Angel Back Squeezers
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Where to buy:
Secondary market Price:
$4.00-$6.00 / deck….Just released in 2010 Don’t pay more than $6.00
For more information about my reviewing methods and a list of other reviews: viewtopic.php?f=10&t=156760&p=1224367#p1224367
If you are interested in my Buyers guide
check out this link: viewtopic.php?f=10&t=159568 http://forums.theory11.com/showthread.p ... yers-Guide Initial Impressions:
This is another deck under the Squeezer label. This one has a more traditional look than the Bulldog Squeezers wich will appeal to some but for me it lacks some of the charm the Bulldogs have to offer. It was rumored on some forums that the Angel Backs come on Bike stock but after my comparisons I am pretty confident that it, like the Bulldogs, is printed on Tally Ho stock. Unlike the Bulldogs the Angel Backs don’t seem to have been printed with as much care and precision. In fact they feel a lot like a tally Ho deck with the same sort of roughness along the edges.
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You may want to read my Bulldog Squeezer review for a more detailed History on the squeezer line but this will cover some specifics of the Angel Backs. In fact, what follows will be a direct quote from the “history card” the added to this deck in lieu of the usual “Guarantee card.”
“The Angel Back design was made popular in the late 1800 by the New York Consolidated Card Co., which became part of the United States Playing Card Company.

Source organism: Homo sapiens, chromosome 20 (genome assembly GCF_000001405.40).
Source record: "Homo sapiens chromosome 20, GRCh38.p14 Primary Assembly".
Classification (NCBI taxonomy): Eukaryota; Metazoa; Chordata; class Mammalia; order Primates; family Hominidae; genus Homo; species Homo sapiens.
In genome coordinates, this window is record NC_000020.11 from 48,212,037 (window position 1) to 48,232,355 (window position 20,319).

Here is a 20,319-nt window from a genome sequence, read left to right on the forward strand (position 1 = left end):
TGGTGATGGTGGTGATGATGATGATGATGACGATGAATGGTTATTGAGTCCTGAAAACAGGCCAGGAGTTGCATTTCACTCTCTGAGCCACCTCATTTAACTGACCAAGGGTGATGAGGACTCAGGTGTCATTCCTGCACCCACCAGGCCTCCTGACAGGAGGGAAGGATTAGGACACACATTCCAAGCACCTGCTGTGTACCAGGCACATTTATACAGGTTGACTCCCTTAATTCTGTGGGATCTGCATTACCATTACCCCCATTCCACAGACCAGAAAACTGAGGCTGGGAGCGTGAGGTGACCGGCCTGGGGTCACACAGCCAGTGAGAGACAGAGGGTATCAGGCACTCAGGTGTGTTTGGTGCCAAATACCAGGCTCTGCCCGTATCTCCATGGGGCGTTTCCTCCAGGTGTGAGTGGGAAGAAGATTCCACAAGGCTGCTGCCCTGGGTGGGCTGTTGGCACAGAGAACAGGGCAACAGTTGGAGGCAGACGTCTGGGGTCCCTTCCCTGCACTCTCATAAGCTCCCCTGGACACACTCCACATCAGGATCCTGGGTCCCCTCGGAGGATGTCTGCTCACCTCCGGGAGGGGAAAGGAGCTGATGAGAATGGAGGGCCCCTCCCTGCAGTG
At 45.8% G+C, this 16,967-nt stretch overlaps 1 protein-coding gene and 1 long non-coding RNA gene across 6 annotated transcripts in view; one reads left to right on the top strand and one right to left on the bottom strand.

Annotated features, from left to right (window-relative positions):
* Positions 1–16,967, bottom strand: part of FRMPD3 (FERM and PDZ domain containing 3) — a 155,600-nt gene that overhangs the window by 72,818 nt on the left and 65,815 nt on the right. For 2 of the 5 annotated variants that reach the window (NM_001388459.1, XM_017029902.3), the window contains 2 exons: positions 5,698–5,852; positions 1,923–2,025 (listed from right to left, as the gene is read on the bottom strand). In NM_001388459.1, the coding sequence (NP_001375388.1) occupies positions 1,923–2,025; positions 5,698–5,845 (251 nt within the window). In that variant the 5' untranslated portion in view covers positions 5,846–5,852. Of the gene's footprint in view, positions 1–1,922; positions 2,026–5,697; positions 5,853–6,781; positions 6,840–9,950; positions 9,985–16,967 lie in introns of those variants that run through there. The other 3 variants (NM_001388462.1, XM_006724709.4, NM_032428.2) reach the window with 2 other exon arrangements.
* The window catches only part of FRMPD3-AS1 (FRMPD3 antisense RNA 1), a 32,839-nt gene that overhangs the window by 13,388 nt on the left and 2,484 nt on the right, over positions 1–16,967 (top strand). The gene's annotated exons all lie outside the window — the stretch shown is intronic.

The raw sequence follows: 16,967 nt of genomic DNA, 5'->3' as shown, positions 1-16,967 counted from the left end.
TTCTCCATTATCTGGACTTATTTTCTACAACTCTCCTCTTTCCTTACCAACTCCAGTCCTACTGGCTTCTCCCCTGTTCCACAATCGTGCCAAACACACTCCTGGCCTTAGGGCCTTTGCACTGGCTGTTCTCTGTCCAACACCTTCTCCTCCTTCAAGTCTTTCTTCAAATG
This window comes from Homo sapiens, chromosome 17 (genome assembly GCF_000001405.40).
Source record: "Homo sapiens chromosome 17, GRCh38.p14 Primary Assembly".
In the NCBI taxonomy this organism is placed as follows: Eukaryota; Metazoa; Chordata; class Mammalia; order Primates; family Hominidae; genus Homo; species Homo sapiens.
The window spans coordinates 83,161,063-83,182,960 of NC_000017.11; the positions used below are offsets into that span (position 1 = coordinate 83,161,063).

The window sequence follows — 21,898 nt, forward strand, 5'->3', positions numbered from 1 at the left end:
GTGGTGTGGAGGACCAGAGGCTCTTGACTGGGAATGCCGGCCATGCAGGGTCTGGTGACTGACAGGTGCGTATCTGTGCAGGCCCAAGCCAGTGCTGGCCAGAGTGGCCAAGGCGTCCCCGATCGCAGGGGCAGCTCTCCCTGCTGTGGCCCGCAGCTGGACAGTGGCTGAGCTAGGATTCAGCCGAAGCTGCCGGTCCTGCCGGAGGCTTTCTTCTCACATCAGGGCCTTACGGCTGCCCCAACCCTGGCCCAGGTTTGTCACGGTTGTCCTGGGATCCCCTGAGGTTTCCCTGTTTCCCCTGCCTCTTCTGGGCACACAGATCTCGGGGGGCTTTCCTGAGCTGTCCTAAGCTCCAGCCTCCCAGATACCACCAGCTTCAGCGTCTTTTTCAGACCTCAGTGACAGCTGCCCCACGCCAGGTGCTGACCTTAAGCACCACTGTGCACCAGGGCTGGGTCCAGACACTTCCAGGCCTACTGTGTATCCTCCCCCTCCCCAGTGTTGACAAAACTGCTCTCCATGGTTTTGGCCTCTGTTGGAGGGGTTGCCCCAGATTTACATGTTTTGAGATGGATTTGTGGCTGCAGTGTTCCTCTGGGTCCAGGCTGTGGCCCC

The term “squeezers” refers to cards with a small number , or index, in the corner, making it possible to read them when they are squeezed together.
The Angel Back design was used on many NYCC and USPC brands over the years. Until this 2010 reprinting, however, Angel Backs had been out of print for many years.
Note the four angels on the backs, the intricately detailed court cards and elaborate ace of spades. Like many USPC designs, Angel Backs are a treasure worth keeping.”
…and one I’m about to get busy destroying!
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The backs come in standard red and blue and, as mentioned in the history quote, the detailing on the deck revolves around four angels. Personally I think those angels look more like mermaids but that is neither hear nor there.
The Ace of Spades is the same AOS used on the Bulldog Squeezers whick is essentially a combination of the Bee AOS and the Tally Ho AOS. The Jokers are pretty cool. It is an image of two miniature jesters clamping down on a card press that holds between it a disembodied hand that is holding an ace high royal straight(not a royal flush.) So if you stop to think about it for a second….”squeezing” the cards to see the pips. What can I say…1890s humor I guess. The court cards are the same enlarged faces that are used on the Arrco cards and the Conjuring Arts Erdnase cards.Card Construction:
These cards come in about 15.2 mm(-3 Bikes) or just about the same size as a Tally Ho. My deck had the telltale, misaligned tops and bottom boarders that has become all too common at USPCC in the last few years. That combined with a slightly rough edge tell me that these cards were likely printed at the Q3 or Q4 standard on the standard press. Handling: